Break the Rule
I like doing explosive work (like Olympic-style lifts) after strength and/or bodybuilding work, which you’re not “supposed” to do.
One of the first things we learn in kinesiology classes about program design is that exercises with the highest neurological demands should go early or first in a workout when the nervous system is fresh. Doing them then also potentiates the rest of the session.
And I agree. But doing the explosive work afterwards has given me, and several athletes I work with, great results. It sounds completely illogical but it works, especially in individuals who are already naturally explosive.
Why? I have a couple of explanations (and it’s likely a combination of both).
When you do a basic strength movement (like bench press and squat) with a moderate weight, and you lift it for maximum acceleration, you must decelerate before you reach the end of the range of motion, otherwise you’ll put a lot of stress on your joints.
And the more acceleration you can produce from the start, the sooner you must decelerate. It’s like if you’re driving a car and you see a wall 100 meters away. If you’re driving 20 mph you won’t be stressed; you can take your time and brake at the last minute. But if you’re going 120 mph you’ll need to brake a lot sooner. Same thing with lifting.
When your muscles have been fatigued prior to explosive work you can’t produce as much initial acceleration, as such you can accelerate for longer. This drills your nervous system to be capable of accelerating at points in the range of motion where it would normally decelerate. Note that speed work against bands has a similar effect: they allow you to keep trying to accelerate because the bands brake/slow you.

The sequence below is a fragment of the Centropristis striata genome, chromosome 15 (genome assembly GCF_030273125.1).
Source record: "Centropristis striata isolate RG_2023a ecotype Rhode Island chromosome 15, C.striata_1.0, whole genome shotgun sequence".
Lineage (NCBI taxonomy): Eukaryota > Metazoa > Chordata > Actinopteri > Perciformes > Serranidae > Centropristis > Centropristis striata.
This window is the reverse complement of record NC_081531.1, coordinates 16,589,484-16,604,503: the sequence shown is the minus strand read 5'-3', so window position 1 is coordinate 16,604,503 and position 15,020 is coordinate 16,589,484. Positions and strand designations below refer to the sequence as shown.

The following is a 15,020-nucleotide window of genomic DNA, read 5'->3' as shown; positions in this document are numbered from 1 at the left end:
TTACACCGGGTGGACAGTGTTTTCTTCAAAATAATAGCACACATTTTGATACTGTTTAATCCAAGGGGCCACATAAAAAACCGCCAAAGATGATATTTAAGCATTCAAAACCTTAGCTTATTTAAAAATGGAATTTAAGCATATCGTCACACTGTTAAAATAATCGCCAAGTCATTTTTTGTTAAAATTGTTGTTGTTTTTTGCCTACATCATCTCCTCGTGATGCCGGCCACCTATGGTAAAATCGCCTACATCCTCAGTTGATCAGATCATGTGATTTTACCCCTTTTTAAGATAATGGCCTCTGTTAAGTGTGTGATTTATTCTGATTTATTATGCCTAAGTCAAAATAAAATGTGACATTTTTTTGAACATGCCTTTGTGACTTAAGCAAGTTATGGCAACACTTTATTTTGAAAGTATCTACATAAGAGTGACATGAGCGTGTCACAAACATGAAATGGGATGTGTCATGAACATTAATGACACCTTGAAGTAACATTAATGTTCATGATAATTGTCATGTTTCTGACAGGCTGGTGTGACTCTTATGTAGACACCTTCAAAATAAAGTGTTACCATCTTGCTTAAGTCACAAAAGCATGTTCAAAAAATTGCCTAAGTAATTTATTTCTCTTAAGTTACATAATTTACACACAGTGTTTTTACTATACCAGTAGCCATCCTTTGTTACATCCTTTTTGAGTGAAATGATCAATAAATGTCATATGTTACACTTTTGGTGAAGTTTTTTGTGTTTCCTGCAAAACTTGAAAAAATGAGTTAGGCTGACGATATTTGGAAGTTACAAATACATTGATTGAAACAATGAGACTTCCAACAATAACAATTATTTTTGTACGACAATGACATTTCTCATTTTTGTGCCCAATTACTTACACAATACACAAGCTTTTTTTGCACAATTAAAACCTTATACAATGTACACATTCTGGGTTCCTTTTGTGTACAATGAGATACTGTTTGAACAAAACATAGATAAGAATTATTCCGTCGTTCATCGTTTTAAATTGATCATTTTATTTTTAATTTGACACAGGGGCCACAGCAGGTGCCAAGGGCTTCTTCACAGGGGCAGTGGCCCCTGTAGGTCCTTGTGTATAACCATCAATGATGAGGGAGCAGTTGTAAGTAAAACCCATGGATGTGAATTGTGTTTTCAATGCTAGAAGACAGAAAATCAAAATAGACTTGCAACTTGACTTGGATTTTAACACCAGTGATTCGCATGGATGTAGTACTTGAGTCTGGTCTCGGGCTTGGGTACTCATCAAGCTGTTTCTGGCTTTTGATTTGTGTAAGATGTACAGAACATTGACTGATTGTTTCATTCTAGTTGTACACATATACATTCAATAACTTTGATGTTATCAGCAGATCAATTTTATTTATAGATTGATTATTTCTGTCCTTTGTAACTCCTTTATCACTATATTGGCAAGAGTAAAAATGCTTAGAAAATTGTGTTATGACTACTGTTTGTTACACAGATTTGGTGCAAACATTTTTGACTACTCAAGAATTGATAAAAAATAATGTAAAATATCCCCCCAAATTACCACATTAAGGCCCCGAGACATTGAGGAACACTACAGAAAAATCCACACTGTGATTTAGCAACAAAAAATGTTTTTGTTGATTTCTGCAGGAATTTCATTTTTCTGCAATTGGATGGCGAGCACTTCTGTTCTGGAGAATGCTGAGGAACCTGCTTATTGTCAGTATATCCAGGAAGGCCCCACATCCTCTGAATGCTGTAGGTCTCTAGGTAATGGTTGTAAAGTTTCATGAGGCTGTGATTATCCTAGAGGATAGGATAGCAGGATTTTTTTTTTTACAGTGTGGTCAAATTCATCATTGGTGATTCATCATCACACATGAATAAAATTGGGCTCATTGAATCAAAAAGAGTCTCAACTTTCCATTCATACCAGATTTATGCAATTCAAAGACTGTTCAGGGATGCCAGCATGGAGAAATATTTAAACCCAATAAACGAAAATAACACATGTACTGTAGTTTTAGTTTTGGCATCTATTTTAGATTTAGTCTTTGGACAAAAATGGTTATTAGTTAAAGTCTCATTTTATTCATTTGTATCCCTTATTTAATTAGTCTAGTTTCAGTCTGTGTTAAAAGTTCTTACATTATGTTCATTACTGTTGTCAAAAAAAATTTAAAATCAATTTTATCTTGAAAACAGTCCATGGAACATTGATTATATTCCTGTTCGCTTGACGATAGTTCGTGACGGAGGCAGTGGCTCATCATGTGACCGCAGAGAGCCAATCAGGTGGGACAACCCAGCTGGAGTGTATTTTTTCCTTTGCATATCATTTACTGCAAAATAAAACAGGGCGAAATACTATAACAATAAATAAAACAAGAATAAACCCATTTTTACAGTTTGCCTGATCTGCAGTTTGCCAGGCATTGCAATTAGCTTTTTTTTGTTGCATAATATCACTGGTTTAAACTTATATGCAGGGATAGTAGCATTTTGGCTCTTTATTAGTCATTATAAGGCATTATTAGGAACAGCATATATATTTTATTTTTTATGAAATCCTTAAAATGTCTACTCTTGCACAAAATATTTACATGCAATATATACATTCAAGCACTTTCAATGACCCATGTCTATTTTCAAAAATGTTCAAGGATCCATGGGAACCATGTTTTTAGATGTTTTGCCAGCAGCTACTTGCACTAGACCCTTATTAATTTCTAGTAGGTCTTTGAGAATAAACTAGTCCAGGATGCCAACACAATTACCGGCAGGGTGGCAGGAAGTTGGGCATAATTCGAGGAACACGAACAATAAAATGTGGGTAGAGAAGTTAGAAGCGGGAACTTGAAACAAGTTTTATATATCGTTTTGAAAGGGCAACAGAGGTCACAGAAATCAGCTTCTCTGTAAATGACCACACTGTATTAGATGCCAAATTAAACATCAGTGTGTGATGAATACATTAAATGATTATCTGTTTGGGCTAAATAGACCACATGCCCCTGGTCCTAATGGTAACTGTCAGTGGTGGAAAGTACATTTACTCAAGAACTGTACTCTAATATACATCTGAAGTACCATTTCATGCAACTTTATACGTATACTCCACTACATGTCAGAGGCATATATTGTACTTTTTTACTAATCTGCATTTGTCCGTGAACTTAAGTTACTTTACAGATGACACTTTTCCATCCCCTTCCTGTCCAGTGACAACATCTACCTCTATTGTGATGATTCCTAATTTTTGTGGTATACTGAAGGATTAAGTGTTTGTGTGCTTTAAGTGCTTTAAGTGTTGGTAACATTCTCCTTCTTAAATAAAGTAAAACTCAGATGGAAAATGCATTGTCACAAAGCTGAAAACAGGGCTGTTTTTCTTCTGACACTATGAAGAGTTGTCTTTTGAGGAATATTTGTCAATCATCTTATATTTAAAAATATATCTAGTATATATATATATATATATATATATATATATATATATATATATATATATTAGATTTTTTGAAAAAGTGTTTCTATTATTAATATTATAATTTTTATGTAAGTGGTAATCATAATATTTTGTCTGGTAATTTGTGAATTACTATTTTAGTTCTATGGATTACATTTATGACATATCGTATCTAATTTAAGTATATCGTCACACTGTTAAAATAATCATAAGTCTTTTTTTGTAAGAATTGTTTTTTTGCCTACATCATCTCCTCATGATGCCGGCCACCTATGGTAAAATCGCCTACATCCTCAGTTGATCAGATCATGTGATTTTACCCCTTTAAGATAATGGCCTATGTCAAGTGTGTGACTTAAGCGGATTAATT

Doing explosive work primarily focuses on the fast twitch fibers. When they’re fatigued you’d normally have a hard time stimulating them, relying more on intermediate fibers. Doing explosive work at that time might force your body to keep using the fast twitch fibers, putting a little bit more fatigue on them.
Real Life Results
I use a similar strategy with CrossFit athletes. I have them do their snatch or clean & jerk after their squats and deadlifts. They’ll do two phases and the last phase they switch the order. All have had serious gains in their lifts. One went from a 245 pound snatch to a 295 pound snatch, and from a 315 pound clean to a 375 pound clean. Of course that’s an extreme example, but all reported solid gains from an illogical approach.